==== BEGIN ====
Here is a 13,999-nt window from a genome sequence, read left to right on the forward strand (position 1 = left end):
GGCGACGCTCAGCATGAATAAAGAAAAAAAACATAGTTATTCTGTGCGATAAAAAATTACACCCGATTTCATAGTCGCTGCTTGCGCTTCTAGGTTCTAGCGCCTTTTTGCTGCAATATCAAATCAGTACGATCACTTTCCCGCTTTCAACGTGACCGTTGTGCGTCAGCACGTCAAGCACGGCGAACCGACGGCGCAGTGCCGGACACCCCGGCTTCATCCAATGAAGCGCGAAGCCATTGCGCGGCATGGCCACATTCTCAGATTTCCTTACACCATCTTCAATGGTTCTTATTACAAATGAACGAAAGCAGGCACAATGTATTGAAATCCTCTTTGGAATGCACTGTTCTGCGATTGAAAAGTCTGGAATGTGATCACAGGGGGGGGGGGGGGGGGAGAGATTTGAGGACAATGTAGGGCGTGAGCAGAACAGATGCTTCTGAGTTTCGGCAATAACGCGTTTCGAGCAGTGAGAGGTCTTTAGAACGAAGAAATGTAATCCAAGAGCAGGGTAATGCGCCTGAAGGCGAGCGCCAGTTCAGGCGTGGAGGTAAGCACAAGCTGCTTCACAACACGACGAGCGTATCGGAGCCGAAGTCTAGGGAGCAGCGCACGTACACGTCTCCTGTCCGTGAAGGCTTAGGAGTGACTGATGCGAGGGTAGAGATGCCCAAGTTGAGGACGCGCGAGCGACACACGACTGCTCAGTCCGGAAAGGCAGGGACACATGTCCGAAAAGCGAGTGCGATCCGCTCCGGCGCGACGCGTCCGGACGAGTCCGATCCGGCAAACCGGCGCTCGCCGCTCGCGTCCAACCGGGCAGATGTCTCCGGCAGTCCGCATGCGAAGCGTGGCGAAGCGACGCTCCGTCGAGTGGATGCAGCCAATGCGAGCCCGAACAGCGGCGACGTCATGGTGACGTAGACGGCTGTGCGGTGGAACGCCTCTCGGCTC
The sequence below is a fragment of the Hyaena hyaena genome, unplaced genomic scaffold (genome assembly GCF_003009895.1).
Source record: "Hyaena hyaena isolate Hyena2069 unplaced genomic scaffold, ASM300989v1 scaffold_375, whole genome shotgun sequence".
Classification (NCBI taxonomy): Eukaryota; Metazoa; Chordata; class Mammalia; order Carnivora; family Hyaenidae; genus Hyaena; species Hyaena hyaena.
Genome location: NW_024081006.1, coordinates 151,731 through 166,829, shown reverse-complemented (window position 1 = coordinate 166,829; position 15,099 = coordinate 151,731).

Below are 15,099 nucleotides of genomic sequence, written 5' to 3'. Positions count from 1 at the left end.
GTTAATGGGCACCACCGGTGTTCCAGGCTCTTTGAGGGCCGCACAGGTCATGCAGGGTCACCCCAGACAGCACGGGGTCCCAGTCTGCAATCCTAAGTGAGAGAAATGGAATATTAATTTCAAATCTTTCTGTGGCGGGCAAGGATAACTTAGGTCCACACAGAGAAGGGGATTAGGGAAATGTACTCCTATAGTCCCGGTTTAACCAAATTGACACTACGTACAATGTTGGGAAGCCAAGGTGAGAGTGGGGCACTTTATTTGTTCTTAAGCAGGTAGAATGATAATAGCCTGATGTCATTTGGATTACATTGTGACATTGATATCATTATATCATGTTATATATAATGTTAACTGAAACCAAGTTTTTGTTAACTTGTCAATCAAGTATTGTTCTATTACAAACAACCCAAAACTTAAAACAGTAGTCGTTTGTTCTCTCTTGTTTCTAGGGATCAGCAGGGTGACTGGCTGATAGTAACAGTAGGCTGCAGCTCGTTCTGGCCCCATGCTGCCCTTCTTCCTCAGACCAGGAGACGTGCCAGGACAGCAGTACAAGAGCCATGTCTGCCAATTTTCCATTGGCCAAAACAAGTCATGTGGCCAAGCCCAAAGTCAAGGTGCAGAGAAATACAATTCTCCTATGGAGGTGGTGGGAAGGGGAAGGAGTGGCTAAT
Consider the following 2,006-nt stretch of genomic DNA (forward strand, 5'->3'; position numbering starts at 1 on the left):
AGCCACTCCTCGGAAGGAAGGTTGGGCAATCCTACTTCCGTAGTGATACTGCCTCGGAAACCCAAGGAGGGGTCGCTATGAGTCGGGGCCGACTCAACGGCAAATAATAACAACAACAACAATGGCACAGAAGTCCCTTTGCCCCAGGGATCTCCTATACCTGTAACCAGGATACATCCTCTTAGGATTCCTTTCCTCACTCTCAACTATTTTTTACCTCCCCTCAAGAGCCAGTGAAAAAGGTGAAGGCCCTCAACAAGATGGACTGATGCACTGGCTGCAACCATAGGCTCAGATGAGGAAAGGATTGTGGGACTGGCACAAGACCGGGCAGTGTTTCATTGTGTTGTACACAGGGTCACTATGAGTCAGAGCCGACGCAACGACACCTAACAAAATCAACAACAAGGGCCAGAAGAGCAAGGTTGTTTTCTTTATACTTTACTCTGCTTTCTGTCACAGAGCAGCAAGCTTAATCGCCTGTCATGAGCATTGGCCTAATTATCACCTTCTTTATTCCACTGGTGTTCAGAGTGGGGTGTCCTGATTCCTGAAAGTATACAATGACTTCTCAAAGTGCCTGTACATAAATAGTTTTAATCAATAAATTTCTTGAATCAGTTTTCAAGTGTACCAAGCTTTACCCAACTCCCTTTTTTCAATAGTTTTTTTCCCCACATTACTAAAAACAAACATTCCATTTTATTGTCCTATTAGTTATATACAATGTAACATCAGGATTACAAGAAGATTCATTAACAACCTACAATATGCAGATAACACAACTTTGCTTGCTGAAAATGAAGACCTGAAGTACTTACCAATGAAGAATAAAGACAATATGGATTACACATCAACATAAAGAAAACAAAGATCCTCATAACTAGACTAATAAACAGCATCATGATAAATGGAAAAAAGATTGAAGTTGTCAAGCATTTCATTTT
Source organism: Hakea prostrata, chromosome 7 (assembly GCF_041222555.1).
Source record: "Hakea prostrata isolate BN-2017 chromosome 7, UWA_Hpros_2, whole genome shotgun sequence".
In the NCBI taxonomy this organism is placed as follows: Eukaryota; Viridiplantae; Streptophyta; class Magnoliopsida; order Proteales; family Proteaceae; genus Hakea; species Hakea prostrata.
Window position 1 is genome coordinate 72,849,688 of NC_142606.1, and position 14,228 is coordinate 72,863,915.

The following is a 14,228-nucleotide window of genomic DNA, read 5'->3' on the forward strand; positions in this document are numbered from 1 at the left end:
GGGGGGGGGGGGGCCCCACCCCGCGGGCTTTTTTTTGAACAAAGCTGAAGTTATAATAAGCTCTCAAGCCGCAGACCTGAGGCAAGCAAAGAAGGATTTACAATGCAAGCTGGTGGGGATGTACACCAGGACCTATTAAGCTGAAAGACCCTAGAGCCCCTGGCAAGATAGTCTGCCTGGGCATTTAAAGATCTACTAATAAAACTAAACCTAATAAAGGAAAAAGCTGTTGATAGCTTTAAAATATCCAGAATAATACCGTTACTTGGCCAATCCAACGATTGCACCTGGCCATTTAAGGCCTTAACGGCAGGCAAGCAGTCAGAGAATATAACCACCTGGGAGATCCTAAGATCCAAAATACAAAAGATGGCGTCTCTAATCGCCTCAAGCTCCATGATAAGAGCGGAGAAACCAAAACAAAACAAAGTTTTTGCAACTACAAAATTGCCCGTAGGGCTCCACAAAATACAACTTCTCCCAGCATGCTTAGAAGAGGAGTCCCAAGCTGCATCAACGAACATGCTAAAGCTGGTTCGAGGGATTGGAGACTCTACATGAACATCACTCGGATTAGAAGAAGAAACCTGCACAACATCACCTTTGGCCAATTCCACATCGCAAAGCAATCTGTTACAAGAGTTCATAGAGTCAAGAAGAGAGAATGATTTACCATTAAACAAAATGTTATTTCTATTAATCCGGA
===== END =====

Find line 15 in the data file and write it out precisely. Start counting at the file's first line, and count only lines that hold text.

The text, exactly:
The following is a 14,228-nucleotide window of genomic DNA, read 5'->3' on the forward strand; positions in this document are numbered from 1 at the left end: